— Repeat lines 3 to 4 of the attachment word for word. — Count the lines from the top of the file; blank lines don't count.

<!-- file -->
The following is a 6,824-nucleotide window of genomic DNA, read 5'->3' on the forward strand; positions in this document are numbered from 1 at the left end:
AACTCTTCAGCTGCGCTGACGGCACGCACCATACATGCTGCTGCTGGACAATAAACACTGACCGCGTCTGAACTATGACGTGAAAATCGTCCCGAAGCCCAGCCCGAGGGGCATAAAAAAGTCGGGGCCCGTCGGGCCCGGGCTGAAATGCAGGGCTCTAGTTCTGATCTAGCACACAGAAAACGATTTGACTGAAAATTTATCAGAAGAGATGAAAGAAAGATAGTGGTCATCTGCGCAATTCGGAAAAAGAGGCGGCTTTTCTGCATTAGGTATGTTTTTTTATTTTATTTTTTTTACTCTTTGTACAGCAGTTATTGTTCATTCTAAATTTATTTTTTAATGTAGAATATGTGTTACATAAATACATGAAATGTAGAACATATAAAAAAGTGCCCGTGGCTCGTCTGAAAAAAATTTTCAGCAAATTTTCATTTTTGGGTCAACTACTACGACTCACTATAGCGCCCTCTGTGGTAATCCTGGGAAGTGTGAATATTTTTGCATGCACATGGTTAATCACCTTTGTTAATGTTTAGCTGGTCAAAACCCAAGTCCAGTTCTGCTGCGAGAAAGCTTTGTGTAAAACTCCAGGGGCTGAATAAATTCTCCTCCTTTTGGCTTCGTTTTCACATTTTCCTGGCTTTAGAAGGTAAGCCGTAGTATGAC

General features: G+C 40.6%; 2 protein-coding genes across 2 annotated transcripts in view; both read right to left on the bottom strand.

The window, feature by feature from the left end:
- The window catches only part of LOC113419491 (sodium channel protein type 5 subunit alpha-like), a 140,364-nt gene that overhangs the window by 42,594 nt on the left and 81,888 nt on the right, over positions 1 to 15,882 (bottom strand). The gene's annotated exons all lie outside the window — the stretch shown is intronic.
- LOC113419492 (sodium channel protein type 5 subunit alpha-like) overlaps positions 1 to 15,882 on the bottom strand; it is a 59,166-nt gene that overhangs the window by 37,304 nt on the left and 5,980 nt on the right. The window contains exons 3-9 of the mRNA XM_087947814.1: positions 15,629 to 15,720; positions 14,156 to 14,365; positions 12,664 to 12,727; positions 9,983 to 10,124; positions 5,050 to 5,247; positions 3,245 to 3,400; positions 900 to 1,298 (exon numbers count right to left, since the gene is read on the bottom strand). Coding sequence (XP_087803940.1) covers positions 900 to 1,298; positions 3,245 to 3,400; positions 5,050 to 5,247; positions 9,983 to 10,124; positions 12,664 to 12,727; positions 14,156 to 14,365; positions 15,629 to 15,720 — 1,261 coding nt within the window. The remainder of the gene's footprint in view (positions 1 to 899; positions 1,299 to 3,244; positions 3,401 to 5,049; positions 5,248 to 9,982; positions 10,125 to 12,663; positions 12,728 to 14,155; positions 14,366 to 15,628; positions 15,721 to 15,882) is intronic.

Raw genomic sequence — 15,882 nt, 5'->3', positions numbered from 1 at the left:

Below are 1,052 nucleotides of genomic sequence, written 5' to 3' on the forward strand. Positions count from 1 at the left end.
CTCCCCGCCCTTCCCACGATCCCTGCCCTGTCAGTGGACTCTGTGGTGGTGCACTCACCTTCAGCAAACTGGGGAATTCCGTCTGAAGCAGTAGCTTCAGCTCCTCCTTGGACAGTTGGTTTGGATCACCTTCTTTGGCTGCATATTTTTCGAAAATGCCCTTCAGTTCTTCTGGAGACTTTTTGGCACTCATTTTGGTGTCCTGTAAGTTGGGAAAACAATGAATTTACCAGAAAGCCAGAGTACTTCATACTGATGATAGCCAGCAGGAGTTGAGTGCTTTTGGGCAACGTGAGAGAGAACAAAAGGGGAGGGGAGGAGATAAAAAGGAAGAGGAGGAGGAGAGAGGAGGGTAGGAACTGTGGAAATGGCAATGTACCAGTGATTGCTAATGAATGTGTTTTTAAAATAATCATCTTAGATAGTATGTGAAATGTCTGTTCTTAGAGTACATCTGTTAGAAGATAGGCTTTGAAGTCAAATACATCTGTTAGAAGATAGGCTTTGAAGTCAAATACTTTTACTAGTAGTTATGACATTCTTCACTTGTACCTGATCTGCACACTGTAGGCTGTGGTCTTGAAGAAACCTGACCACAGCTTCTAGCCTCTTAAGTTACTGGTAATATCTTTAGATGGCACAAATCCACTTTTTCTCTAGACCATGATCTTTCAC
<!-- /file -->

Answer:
General features: G+C 40.6%; 2 protein-coding genes across 2 annotated transcripts in view; both read right to left on the bottom strand.

The window, feature by feature from the left end: